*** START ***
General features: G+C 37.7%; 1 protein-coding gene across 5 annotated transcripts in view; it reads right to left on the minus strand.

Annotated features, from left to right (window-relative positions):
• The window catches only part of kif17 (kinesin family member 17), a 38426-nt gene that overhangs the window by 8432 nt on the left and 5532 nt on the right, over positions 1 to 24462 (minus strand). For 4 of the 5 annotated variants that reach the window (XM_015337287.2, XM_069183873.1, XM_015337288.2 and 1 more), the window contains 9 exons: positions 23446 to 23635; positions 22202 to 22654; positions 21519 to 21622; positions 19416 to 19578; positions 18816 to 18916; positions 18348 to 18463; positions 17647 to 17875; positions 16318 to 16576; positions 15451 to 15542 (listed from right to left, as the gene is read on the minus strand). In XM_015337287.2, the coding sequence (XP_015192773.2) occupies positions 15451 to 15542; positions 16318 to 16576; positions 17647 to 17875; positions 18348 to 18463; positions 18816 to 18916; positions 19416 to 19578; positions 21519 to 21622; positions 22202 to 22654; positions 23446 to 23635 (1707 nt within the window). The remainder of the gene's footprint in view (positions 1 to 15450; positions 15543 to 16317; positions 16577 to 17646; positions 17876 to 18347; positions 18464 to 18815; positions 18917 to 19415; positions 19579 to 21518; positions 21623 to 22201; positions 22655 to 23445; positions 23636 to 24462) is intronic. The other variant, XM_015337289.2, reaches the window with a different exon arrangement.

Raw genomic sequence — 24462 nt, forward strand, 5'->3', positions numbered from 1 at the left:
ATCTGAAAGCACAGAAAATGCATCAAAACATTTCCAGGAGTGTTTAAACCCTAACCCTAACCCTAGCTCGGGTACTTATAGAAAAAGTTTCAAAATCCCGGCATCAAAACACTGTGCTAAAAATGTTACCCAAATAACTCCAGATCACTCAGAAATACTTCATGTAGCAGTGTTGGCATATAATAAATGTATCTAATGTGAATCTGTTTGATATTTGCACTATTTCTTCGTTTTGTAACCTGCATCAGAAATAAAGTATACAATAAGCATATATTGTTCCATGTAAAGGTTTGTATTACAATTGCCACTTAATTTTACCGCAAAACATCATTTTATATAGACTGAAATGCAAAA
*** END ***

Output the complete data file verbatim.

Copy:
General features: G+C 37.7%; 1 protein-coding gene across 5 annotated transcripts in view; it reads right to left on the minus strand.

Annotated features, from left to right (window-relative positions):
• The window catches only part of kif17 (kinesin family member 17), a 38426-nt gene that overhangs the window by 8432 nt on the left and 5532 nt on the right, over positions 1 to 24462 (minus strand). For 4 of the 5 annotated variants that reach the window (XM_015337287.2, XM_069183873.1, XM_015337288.2 and 1 more), the window contains 9 exons: positions 23446 to 23635; positions 22202 to 22654; positions 21519 to 21622; positions 19416 to 19578; positions 18816 to 18916; positions 18348 to 18463; positions 17647 to 17875; positions 16318 to 16576; positions 15451 to 15542 (listed from right to left, as the gene is read on the minus strand). In XM_015337287.2, the coding sequence (XP_015192773.2) occupies positions 15451 to 15542; positions 16318 to 16576; positions 17647 to 17875; positions 18348 to 18463; positions 18816 to 18916; positions 19416 to 19578; positions 21519 to 21622; positions 22202 to 22654; positions 23446 to 23635 (1707 nt within the window). The remainder of the gene's footprint in view (positions 1 to 15450; positions 15543 to 16317; positions 16577 to 17646; positions 17876 to 18347; positions 18464 to 18815; positions 18917 to 19415; positions 19579 to 21518; positions 21623 to 22201; positions 22655 to 23445; positions 23636 to 24462) is intronic. The other variant, XM_015337289.2, reaches the window with a different exon arrangement.

Raw genomic sequence — 24462 nt, forward strand, 5'->3', positions numbered from 1 at the left:
ATCTGAAAGCACAGAAAATGCATCAAAACATTTCCAGGAGTGTTTAAACCCTAACCCTAACCCTAGCTCGGGTACTTATAGAAAAAGTTTCAAAATCCCGGCATCAAAACACTGTGCTAAAAATGTTACCCAAATAACTCCAGATCACTCAGAAATACTTCATGTAGCAGTGTTGGCATATAATAAATGTATCTAATGTGAATCTGTTTGATATTTGCACTATTTCTTCGTTTTGTAACCTGCATCAGAAATAAAGTATACAATAAGCATATATTGTTCCATGTAAAGGTTTGTATTACAATTGCCACTTAATTTTACCGCAAAACATCATTTTATATAGACTGAAATGCAAAA